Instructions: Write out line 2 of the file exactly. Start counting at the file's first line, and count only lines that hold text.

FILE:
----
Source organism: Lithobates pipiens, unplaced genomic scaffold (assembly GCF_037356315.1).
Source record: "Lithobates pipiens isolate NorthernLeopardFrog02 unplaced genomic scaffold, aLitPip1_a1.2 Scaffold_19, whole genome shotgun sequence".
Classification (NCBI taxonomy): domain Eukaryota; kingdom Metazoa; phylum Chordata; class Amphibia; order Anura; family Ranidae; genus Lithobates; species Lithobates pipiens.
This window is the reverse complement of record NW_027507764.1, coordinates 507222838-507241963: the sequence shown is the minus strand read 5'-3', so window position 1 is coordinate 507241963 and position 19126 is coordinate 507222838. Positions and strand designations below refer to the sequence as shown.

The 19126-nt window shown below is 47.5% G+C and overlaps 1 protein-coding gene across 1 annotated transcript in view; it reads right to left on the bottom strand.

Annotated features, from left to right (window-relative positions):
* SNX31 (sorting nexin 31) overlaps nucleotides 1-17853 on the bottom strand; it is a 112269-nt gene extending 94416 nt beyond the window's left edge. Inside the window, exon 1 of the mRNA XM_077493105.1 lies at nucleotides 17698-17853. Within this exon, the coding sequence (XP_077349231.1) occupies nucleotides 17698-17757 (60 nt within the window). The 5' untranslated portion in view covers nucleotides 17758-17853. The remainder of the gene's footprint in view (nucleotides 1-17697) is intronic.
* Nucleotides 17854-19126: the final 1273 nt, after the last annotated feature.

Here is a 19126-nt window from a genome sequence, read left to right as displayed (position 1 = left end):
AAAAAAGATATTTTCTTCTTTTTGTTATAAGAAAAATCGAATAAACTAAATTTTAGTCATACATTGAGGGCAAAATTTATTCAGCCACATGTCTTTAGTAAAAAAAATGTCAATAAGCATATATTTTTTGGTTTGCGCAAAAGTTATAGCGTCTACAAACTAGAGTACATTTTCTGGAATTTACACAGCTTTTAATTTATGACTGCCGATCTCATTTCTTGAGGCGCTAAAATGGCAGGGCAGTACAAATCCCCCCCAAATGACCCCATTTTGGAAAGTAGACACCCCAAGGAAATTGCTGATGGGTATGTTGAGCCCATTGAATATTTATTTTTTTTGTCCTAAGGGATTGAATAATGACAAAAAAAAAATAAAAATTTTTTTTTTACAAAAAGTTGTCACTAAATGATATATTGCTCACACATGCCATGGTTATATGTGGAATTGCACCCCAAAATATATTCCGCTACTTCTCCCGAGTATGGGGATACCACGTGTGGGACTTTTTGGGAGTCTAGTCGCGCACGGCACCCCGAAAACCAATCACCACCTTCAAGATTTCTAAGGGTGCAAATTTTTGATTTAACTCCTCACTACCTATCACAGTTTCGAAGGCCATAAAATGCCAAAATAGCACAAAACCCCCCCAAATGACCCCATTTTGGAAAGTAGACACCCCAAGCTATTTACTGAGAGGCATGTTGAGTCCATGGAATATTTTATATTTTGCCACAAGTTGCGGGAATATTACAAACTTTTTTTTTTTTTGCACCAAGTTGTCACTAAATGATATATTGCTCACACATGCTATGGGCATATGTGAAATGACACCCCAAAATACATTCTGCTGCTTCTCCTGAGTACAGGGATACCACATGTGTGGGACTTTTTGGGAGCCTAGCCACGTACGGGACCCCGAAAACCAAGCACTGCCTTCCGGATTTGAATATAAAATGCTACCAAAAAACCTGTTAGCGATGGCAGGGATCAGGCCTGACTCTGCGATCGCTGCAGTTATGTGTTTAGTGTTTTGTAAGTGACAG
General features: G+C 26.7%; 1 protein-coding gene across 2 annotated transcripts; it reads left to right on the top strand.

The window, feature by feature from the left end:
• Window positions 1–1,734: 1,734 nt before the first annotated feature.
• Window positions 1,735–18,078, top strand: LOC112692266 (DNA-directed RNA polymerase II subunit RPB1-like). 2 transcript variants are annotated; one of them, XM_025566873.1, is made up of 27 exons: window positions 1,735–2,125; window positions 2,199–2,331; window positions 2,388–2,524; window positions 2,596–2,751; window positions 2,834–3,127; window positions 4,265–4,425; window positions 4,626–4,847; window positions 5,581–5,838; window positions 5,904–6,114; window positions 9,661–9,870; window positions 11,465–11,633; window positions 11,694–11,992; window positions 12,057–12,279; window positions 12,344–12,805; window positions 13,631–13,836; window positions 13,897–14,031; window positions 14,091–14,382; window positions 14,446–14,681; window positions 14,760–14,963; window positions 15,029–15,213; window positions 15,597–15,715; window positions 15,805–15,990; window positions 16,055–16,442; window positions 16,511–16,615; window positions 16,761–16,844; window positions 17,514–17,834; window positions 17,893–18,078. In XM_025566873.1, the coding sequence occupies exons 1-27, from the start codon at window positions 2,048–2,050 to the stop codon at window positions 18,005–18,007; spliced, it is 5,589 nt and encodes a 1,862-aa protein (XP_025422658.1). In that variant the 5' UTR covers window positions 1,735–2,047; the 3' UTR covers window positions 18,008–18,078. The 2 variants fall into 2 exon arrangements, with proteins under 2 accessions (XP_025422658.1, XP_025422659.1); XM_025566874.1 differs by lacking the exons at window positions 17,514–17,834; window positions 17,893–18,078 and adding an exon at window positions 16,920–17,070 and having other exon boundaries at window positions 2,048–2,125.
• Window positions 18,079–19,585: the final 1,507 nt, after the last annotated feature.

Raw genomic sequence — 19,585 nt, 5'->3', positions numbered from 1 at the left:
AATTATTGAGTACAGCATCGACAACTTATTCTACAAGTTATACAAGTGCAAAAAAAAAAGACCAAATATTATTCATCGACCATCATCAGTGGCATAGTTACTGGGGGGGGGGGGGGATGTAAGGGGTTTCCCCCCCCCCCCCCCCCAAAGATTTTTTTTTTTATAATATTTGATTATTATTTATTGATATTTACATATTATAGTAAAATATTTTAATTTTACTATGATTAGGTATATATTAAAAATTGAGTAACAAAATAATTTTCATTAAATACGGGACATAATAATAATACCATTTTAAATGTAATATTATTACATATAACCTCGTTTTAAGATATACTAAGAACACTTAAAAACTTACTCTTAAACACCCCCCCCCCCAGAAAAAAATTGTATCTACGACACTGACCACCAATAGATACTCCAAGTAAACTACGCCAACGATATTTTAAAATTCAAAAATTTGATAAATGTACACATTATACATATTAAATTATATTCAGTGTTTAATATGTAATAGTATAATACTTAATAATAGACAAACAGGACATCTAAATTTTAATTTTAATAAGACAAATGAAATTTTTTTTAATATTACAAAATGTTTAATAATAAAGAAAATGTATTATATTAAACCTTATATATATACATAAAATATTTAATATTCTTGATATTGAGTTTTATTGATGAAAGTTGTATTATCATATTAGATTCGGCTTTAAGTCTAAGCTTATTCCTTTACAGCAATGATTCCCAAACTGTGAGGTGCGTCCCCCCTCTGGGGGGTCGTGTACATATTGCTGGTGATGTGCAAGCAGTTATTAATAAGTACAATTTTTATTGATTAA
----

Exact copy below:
Source record: "Lithobates pipiens isolate NorthernLeopardFrog02 unplaced genomic scaffold, aLitPip1_a1.2 Scaffold_19, whole genome shotgun sequence".